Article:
AUSTRAC assesses Money Laundering and Terrorism Financing risks for the Australian banking sector
AUSTRAC has produced four risk assessments for Money Laundering and Terrorism Financing (ML/TF) in the Australian banking sector for major domestic banks, other domestic banks, foreign subsidiary banks and foreign bank branches in Australia.
Following engagement with bank representatives and industry experts, and analysis of transaction reports and partner agency intelligence reports, the four new ML/TF risk assessments offer insights into ML/TF activity in the subsectors and details of key risks each subsector is exposed to.
The AUSTRAC risk assessment found that major banks face a high risk of ML as the subsector has a very large customer base with customers in high-risk categories, high exposure to cash, increases in remote service delivery channels and high exposure to foreign jurisdiction risk.
Red flags for cash-related ML risks include successive cash deposits at ATMs to the same account by different individuals, and use of the same mobile number for verifying deposits to multiple beneficiaries.
Other domestic banks
Other domestic banks are also exposed to individuals charged with money laundering-related offences, as well as members of serious and organised crime groups.
Common concerns include unexplained wealth, where the source of funds could not be determined and was inconsistent with the customer’s profile; multiple transactions when one transaction would suffice; and rapid or complex movement of funds through multiple accounts.
Foreign bank branches
The average value associated with money laundering in the foreign bank branches subsector is much higher than other banking subsectors.
Clients with complex company ownership structures and intricate onshore and offshore banking arrangements are assessed to be the highest risk for money laundering.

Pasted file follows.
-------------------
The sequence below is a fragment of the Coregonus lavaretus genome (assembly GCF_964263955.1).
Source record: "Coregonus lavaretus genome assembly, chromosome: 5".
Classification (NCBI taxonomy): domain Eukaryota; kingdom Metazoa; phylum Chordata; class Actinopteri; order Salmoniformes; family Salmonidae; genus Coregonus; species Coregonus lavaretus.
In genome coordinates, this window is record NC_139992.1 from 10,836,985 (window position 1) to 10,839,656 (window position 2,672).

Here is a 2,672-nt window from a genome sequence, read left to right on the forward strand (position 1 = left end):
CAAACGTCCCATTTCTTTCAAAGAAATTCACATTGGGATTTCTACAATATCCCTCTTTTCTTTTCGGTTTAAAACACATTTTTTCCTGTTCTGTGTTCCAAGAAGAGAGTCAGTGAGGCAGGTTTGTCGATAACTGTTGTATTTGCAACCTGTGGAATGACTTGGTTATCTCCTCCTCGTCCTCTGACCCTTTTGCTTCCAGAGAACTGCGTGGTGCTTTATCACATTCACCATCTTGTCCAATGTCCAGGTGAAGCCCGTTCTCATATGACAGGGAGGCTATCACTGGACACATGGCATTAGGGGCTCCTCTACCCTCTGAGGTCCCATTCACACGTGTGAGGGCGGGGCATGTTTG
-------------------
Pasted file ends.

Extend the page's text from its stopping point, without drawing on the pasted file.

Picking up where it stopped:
Risk factors include obscuring beneficial ownership or source of funds; receipt of high-value international transfer of funds, and rapid and complex movement of funds between multiple companies linked by shareholders; trusts and beneficial owners and companies moving funds to high-risk and tax secrecy jurisdictions.
Foreign bank branches often follow AML/CTF programs that are developed by the head office, and may not always be suitable for the Australian market.
Foreign subsidiary banks
Money-laundering for foreign subsidiary banks predominantly relates to cash and transaction account-based services.
Suspicious transaction activity includes multiple transactions (potentially without economic rationale); and large and unusual transactions and activity inconsistent with a customer’s profile.
The subsector’s large retail banking footprint enables customers to place cash directly into the financial system, and offers multiple products and services that enable fast and efficient movement of funds.
Red flags include unclear source of funds; multiple large cash transactions, particularly in a short period of time; and multiple third-party deposits.
Risk mitigation strategies
- Remain vigilant of key criminal trends in Australia
- Perform a risk assessment where a new system is introduced, or where there is a change in a system, product or service
- Tailor off-the-shelf risk assessment tools to be business specific and reflect the risks posed
- Understand the customer’s source of funds and wealth, expected account activity, ownership structure and associated and controlling parties
- Proactively detect higher-risk customers, and have elevated risk mitigation strategies for Politically Exposed Persons (PEP)
- Perform high-quality investigations for the submission of Suspicious Matter Reports (SMR) to AUSTRAC
- Provide appropriate staff training and screen employees.
How we can help
Whichever banking subsector your business falls into, our teams are across anti-money laundering and counter-terrorism financing (AML/CTF) regulations in Australia and highly experienced in conducting reviews and providing recommendations for your AML/CTF program.
Reach out to our experts for:
- an obligation free discussion regarding your current program
- an AML/CTF gap analysis
- a full review of your AML/CTF program, and expert recommendations.